The following Kodachrome slides were made with a high quality camera during the years 1940 and 1950.
October 1942. A new B-25 bomber is brought for a test hop to the flight line at the Kansas City, Kansas, plant of North American Aviation. Alfred Palmer, Office of War Information.
1942. B-25 bomber final assembly line at North American Aviation works, Inglewood, Calif. Alfred Palmer.
P-51 Mustang" fighter in flight near the Inglewood, California, plant of North American Aviation. October 1942. Alfred Palmer
October 1942. Another B-25 bomber rolls off the final assembly line to join other ships in the outdoor assembly area. North American Aviation Inc. Inglewood, California. Alfred Palmer.
October 1942. North American Aviation B-25 medium bomber 41-12823 over the mountains near Inglewood, California. Mark Sherwood for the Office of War Information.
NC90863 Douglas DC-4 of Santa Fe Skyway, a subsidiary of Sanata Fe Railway. This aircraft was converted to a freezer, transporting deep freezed freight, Santa Monica, CA, 1948. Douglas via Zoggavia Collection.
NC19942 Douglas DC-3 Northeast Airlines after its rebuilt to a civil version DC-3 at Canadair's Cartierville plant in 1946, where refurbishing of hundreds of war-weary C-47s for the airlines took place.
Larry Milberry via Zoggavia Collection.
Aircraft & Human
October 1942. Long Beach, California. Women are trained to do precise and vital engine installation detail in Douglas Aircraft Co. plants. Alfred Palmer for the Office of War Information.
October 1942. Workers installing fixtures and assemblies in the tail section of a Boeing B-17 bomber at the Douglas Aircraft Company plant in Long Beach, California. Alfred Palmer.
October 1942. Installing an engine at the Consolidated Aircraft Corporation plant. Fort Worth, Texas. Howard R. Hollem for the Odffice of War Information.
October 1942. Women are trained as engine mechanics in thorough Douglas training methods. Douglas Aircraft Company, Long Beach, California. Alfred Palmer, Office of War Information.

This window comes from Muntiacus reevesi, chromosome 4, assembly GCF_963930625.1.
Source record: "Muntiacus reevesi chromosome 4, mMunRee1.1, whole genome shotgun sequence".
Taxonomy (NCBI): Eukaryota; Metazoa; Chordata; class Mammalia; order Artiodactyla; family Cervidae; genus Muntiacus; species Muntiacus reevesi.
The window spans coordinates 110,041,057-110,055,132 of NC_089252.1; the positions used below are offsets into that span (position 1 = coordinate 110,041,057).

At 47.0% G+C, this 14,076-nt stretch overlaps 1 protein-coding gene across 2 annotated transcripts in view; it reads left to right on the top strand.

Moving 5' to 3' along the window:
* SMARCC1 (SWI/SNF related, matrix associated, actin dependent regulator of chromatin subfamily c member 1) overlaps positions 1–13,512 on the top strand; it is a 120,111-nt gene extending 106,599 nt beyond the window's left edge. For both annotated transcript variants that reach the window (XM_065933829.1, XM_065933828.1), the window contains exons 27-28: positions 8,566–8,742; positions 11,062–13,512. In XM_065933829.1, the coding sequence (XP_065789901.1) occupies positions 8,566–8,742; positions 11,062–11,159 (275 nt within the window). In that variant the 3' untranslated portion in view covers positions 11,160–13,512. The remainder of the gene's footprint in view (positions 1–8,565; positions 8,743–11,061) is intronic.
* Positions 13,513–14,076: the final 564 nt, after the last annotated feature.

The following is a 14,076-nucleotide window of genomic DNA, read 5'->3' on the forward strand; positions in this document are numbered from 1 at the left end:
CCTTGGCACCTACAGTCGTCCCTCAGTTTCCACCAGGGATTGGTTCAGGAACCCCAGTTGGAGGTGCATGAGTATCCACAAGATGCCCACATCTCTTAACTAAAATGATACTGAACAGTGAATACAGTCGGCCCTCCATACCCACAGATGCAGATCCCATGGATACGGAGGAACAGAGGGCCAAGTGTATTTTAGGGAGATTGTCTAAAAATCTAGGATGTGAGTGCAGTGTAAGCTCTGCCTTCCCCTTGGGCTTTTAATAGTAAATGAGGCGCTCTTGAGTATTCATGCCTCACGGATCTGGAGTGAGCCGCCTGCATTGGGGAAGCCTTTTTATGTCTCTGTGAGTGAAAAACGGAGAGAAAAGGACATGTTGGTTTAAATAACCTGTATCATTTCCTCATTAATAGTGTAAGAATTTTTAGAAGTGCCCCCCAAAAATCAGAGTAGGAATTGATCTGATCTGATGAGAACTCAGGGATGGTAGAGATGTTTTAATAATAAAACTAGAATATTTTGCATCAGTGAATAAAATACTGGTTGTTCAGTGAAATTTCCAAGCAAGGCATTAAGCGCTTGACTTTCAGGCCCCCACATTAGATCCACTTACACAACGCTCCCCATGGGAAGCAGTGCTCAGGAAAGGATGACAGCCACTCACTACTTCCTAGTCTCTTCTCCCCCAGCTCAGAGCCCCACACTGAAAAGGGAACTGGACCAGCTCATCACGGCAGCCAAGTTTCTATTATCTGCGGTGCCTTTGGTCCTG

August 1942. Mechanic Mary Josephine Farley works on a Wright Whirlwind motor in the Corpus Christi, Texas, Naval Air Base assembly and repairs shop. Howard R. Hollem.
Passengers of N18916 Douglas DC-3 of Eastern Air Lines bound for Chicago in 1949. Zoggavia Collection
March 1943. Santa Fe streamliner Super Chief being serviced at the depot in Albuquerque. Servicing these Diesel streamliners takes five minutes. Jack Delano for the OWI.
December 1942. Locomotives over the ash pit at the roundhouse and coaling station of the Chicago & North Western Railroad yards. Jack Delano, Office of War Information.
Roundhouse at the Chicago and Northwestern Railroad yard, Chicago. December 1942 by Jack Delano.
December 1942. Proviso Yard, Chicago & North Western R.R. A train, or 'cut,' being pushed out of a receiving yard toward the hump. A brakeman rides each train to signal the engineer in the locomotive at the rear. Jack Delano.
May 1943. Nearly exhausted sulfur vat from which railroad cars are loaded. Freeport Sulphur Company at Hoskins Mound, by John Vachon.
January 1943. Indiana Harbor Belt switch engine near Calumet Park stockyards at Calumet City, Ill. Jack Delano.
March 1943. Washing one of the Santa Fe R.R. 5,400-horsepower diesel freight locomotives in the roundhouse at Argentine, Jack Delano.
1949 Mercury Eight convertible coupe." A golden Forty-Niner if there ever was one. Color transparency from the Ford Motor Co. photographic archives.
What are the Benefits of a Large Format Slides?
There are several advantages to shooting with a large format camera, especially when it comes to image quality. The bigger the slide/negative, the sharper the image with less grain and a better tonal range. Additionally, when printed, a large format slide retains an incredible amount of detail. This is because a film print loses quality due to how many times the slide/negative needs to be magnified to achieve a certain size print. For instance, to print a standard 8×10″ photo, a 35 mm slide/negative needs to be magnified eight times, while a 4×5 large format image only needs to be magnified twice.
Therefore, less magnification results in higher quality media output.
A Bit About Large Format Film Photography
Here, you can see a scaled size comparison for 35 mm, medium format, and large format photography. A large format 4×5 negative is over 2 to 3 times as large as the medium format negatives and over 10 times as large as a 35 mm slide/negative.
The most common size for large format slides and transparencies is 4” x 5”. This format became popular in the 1930s through the 1950s, thanks to various camera models. The film comes in single sheets that have to be loaded into the camera for every picture. Shooting in large format is expensive and time-consuming, so most of these images are captured with much thought and preparation.
If you’re a fan of history or classic movies, you might recognize the Speed Graphic as the quintessential press camera that every self-respecting, old-timely reporter would sling with a giant flash bulb mounted to the side.